On the last day of November, 1795, he arrived at York, where he purposed spending the winter. York had increased to twelve houses gathered near the Don, the barracks were two miles from the town near the harbour; two blockhouses had been erected at the entrance to the roadstead. A chateau had been prepared for the governor which was called Castle Frank, after his son and heir. It was situated upon a ridge overlooking the Don at some distance from the barracks and the town, with which it was connected by a carriage road and bridle-path. The building was constructed of small, well-hewn logs, with a massive chimney, and a portico formed by an extension of the whole roof. The windows were protected by massive shutters. It remained standing until 1829, when it was destroyed by fire. This house was intended as a pavilion in the woods, which the family might visit for pleasure or to enjoy alfresco entertainments. It was not fitted for use as a residence, and the governor continued to live in the canvas house boarded and banked as during the winter of 1793-4. It was his intention, as soon as practicable, to erect a temporary government house at York, with accommodation for the legislature in wings. The officers of the government he ordered to York on February 1st, 1790. They were granted one hundred acres of land each, and were expected to settle in their new home without delay. But all establishments at York were considered as merely temporary; London had not as yet been deposed, it was the potential capital of the province.

The winter passed in the midst of activities. The Queen's Rangers were busy felling trees and squaring timber for the new government buildings, and detachments of the same troop were working their way towards Lake Simcoe through the forest, slowly building Yonge Street. As soon as the ice had left the harbour Simcoe sailed for Niagara, and arrived at Navy Hall on April 30th. The session of the legislature lasted from May 10th to June 20th, upon which day he returned to York.

During the spring and early summer he was anxiously awaiting a reply to his application for leave of absence. Hardly had he reached York in the previous autumn when he presented his request to Portland in a letter dated December 1st, 1795. He felt compelled to request an extended leave owing to the state of his health. A slow fever was gradually consuming his strength, and his physicians thought he should avoid the heat of the approaching summer. He was urgent in his application and stated that the only alternative to leave was resignation. When the answer came to his application it was favourable and in most flattering terms. The leave was granted : "Such is the confidence," writes Portland on April 9th, 1796, "that His Majesty places in your attachment to his service and so satisfied is he with the unremitting zeal and assiduity you have uniformly manifested in promoting his interests and those of his subjects committed to your care." A gunboat was placed at his disposal for transport. Whatever the differences of opinion and misunderstandings with his immediate superior may have been, Simcoe must have felt that his policy and conduct had been approved generally by the government of which both Dorchester and himself were servants. He might turn his face towards home with the light heart and clear conscience of a man who has been approved in an earnest effort to do his duty with singleness of purpose. The letter granting his leave in such gratifying terms did not reach him until early in July. He immediately made preparations for departure. His successor, the Hon. Peter Russell, was sworn in as administrator on July 21st, and upon the same day Simcoe left York. The frigate Pearl was then lying at Quebec ready to sail upon August 10th, and the captain expected to carry as passengers Simcoe and his family. The Active, in which Lord Dorchester had taken passage, was wrecked upon the shore of Anticosti on July 15th, and when Simcoe arrived at Quebec he found that the Pearl had gone down the gulf to save the stores. Dorchester had sailed for Perce in a schooner and the Pearl, after salvage of the wreck at the island, was to call at Perce for him, and then proceed to England without returning to Quebec. Simcoe was therefore compelled to remain in the country until late in September, and it was not unt'i November that he arrived in London after an absence of nearly five years.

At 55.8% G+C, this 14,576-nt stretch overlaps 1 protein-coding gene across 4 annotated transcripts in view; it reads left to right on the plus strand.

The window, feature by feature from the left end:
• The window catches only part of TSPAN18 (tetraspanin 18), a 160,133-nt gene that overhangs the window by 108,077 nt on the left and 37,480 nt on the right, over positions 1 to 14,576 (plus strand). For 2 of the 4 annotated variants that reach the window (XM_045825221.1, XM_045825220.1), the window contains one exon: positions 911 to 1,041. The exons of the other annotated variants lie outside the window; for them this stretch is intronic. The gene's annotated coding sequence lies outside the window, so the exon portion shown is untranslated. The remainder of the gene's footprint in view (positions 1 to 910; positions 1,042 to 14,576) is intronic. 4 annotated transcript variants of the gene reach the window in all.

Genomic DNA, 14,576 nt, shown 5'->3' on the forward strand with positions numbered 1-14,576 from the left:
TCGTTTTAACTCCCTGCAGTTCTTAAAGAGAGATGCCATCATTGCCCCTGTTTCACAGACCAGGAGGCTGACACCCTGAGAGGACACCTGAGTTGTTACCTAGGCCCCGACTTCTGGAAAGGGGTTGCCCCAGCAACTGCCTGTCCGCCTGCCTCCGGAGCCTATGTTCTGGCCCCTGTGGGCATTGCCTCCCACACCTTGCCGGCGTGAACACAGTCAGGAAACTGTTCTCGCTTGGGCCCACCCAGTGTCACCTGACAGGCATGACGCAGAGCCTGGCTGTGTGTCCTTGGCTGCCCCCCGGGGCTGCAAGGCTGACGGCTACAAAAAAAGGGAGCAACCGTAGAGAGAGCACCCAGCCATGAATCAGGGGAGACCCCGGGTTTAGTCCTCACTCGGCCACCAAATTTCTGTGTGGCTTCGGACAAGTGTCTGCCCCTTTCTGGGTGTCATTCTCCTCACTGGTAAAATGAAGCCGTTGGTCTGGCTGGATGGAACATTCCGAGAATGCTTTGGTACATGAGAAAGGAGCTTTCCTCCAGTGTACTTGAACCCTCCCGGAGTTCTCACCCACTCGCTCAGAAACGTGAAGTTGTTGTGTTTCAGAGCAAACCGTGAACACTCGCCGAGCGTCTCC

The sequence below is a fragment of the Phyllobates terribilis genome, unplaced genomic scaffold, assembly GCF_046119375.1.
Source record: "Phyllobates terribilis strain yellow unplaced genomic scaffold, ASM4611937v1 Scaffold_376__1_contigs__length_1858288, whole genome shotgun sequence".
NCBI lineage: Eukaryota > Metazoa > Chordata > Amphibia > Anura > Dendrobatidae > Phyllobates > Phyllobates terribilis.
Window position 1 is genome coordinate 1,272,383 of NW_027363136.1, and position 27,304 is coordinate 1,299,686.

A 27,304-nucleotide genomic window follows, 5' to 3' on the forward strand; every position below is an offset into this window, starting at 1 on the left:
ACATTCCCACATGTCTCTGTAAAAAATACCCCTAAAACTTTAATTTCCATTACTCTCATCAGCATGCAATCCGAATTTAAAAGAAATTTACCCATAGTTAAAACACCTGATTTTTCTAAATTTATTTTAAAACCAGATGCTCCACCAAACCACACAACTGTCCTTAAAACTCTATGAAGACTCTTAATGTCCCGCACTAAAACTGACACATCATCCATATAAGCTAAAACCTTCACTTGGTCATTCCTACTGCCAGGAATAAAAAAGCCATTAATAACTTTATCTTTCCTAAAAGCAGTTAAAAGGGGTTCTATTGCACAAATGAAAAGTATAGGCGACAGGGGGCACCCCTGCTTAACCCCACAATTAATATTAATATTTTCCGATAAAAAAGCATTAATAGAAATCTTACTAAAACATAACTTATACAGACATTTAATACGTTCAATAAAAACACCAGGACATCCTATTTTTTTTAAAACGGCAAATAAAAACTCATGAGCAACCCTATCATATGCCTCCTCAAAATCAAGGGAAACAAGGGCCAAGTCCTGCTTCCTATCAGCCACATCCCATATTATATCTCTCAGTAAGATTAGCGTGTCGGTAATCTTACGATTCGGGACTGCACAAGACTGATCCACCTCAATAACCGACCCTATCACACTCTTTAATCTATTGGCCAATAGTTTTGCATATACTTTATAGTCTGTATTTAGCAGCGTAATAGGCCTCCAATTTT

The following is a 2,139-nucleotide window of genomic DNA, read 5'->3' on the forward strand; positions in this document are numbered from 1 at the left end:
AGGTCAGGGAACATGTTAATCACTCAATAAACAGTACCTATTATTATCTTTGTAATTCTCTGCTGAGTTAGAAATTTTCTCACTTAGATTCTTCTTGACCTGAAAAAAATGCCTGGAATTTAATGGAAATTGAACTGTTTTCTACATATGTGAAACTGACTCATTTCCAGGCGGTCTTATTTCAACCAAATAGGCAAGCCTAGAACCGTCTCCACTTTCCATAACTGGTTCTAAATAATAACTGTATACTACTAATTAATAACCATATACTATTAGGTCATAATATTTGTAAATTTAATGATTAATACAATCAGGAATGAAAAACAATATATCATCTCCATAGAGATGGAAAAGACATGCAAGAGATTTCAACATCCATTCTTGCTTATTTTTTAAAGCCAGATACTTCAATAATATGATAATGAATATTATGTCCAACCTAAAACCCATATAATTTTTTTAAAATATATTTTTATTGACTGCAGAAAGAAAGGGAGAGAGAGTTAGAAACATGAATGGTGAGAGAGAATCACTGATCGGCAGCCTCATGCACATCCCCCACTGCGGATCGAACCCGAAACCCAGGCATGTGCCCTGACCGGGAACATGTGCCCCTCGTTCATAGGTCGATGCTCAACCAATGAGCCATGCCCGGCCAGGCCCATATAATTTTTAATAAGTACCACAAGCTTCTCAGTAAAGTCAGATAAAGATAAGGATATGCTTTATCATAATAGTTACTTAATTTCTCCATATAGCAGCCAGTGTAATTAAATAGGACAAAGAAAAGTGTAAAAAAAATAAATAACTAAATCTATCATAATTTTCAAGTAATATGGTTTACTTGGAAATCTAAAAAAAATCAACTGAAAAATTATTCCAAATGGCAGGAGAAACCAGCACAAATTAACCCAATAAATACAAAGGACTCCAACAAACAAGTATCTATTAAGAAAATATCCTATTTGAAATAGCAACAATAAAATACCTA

He was destined never to see the country again but his mind was never free from thoughts of it. That the government also connected him during his lifetime with plans for the administration of the colony is evident. Writing from Bath on October 14th, 1802, he says: "Ten days have not elapsed since I gave up all views of Canada for the present. It is about three years ago that the Duke of Portland invited me to succeed Prescott." He was reserved for even higher service which fate designed that he w as not to carry out.